Lord Mayor MacSwiney proposed that a deputation of four be appointed to go to Rome on the occasion of the Beatification. The City Solicitor pointed out that the Corporation could not pay the expense of the deputation. The Lord Mayor expressed his understanding of the financial position. However, the resolution appointing the councillor deputation was passed, and the following were appointed – Lord Mayor, Professor Stockley, Messrs Donal O’Callaghan, and Simon Daly.

   The Lord Mayor further noted he understood that to proceed to Rome they needed passports. He tried to get passports direct from the Italian Government but could not. He also understood that he would have to the nearest police barrack – and in this case that would be King Street. This was not a journey he wished to make especially after the focus placed on it during the inquest of Tomás MacCurtain.

    Cllr O’Callaghan. speaking in Irish, suggested that the four members of the deputation proceed as far as they could go without passports. Alderman Edmund Coughlan seconded, and the suggestion was adopted. The passports though were not received by the proposed delegation nor did they travel some of the way to Rome.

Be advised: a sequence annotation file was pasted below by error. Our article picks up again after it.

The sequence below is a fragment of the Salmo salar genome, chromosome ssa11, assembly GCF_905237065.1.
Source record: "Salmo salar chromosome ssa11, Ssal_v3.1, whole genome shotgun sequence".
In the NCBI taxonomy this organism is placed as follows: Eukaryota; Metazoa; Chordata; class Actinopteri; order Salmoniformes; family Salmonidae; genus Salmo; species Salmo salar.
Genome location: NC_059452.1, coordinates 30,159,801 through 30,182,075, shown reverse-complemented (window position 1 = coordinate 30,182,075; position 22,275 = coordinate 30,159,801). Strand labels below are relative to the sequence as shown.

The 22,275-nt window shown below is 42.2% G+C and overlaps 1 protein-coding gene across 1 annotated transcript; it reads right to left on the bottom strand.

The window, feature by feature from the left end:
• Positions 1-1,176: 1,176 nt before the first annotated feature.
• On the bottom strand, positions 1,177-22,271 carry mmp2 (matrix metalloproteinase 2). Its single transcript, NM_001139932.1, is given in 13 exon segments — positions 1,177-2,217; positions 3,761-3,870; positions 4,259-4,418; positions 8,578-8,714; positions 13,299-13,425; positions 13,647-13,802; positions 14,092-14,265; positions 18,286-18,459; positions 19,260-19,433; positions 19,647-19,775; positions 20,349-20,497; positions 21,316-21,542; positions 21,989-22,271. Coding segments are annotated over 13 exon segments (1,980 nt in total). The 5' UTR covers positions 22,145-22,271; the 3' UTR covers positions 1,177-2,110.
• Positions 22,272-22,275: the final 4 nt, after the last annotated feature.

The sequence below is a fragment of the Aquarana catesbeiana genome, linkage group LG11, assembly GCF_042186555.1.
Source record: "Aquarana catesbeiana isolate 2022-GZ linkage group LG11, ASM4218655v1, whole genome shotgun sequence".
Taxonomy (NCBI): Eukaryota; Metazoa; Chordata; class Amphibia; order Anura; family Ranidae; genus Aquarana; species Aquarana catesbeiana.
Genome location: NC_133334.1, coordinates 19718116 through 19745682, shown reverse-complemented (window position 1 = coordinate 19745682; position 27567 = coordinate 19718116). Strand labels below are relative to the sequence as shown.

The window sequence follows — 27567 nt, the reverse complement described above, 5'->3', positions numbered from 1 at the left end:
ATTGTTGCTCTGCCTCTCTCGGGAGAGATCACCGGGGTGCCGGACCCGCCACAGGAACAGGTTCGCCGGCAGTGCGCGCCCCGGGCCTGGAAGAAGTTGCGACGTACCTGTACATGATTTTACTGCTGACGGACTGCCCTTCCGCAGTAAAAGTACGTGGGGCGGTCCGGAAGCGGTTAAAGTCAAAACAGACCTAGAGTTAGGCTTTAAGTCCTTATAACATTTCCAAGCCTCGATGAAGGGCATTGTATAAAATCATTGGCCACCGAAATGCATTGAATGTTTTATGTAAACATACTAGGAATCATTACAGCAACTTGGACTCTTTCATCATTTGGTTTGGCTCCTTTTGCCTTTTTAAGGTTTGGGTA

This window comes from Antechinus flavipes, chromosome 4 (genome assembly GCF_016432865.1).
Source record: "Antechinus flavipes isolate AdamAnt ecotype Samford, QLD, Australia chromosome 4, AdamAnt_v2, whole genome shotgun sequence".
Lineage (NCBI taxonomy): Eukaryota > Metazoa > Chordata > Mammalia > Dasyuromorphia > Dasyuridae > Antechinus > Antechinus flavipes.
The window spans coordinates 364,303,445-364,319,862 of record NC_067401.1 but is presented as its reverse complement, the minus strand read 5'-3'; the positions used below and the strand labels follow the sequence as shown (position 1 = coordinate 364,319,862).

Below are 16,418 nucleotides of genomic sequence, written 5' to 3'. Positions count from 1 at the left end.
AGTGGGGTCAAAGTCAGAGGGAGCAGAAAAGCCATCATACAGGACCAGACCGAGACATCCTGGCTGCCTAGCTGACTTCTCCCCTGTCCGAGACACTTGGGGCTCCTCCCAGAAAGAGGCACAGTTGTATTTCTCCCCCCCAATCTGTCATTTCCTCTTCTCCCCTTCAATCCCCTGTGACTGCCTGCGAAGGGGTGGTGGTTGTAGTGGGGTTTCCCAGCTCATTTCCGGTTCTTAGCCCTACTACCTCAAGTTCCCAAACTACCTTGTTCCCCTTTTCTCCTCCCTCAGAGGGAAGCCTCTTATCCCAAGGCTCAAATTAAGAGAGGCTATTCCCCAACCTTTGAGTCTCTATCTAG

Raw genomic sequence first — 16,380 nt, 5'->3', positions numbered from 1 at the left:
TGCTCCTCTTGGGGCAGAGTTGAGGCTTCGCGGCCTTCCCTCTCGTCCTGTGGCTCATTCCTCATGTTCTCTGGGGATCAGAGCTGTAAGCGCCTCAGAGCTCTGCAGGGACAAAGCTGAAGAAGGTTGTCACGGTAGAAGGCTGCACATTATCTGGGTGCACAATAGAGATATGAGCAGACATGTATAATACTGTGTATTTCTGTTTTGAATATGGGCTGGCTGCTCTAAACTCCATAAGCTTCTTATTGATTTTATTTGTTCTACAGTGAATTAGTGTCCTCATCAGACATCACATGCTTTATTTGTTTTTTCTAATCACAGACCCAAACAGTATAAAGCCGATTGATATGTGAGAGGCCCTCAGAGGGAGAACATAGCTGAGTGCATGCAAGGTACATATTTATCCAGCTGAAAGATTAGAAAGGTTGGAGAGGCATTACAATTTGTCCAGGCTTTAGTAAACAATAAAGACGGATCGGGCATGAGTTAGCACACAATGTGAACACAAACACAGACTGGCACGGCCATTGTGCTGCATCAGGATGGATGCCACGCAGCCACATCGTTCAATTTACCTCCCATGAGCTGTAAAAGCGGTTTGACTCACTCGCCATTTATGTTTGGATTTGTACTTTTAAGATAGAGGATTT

To mark the Beatification of Oliver Plunkett in Rome on 14 May 1920, Bishop Cohalan celebrated high mass at the North Cathedral where Lord Mayor MacSwiney and councillors were present. In all the churches of the city after Mass at noon the Blessed Sacrament was exposed on the High Altar.

    Twenty-four hours previously, the Lord Mayor sent out a public call to citizens to illuminate their houses and display flags and bunting to commemorate the historic and holy event. On 14 May 1920 rows of houses in whole streets were all lit up. Statues and pictorial representations of the Sacred Heart were erected inside the windows and surrounded by vari-coloured lights, the Papal colours – gold and white – predominated. The Papal Flag was displayed from very many homes. The Sinn Féin flag flew over public buildings, such as the City Hall, the Markets, and was also hoisted over the Courthouse in Washington Street. The latter flag was put up in the morning by some young men with the aid of the fire escape outside the Court House. A demonstration was made in the evening by the members of the Irish Trades and General Workers Union whose hall at Camden Quay was beautifully decorated. Accompanied by the Connolly Memorial Fife and Drum Band, the Union members of well over one thousand left the hall and proceeded to Blackpool Bridge. Here a halt was made to pay tribute to the memory of the late Lord Mayor, Alderman Tomás MacCurtain. The band played outside his residence for some time. All of this happened as Black and Tans loomed more and more in making their presence felt.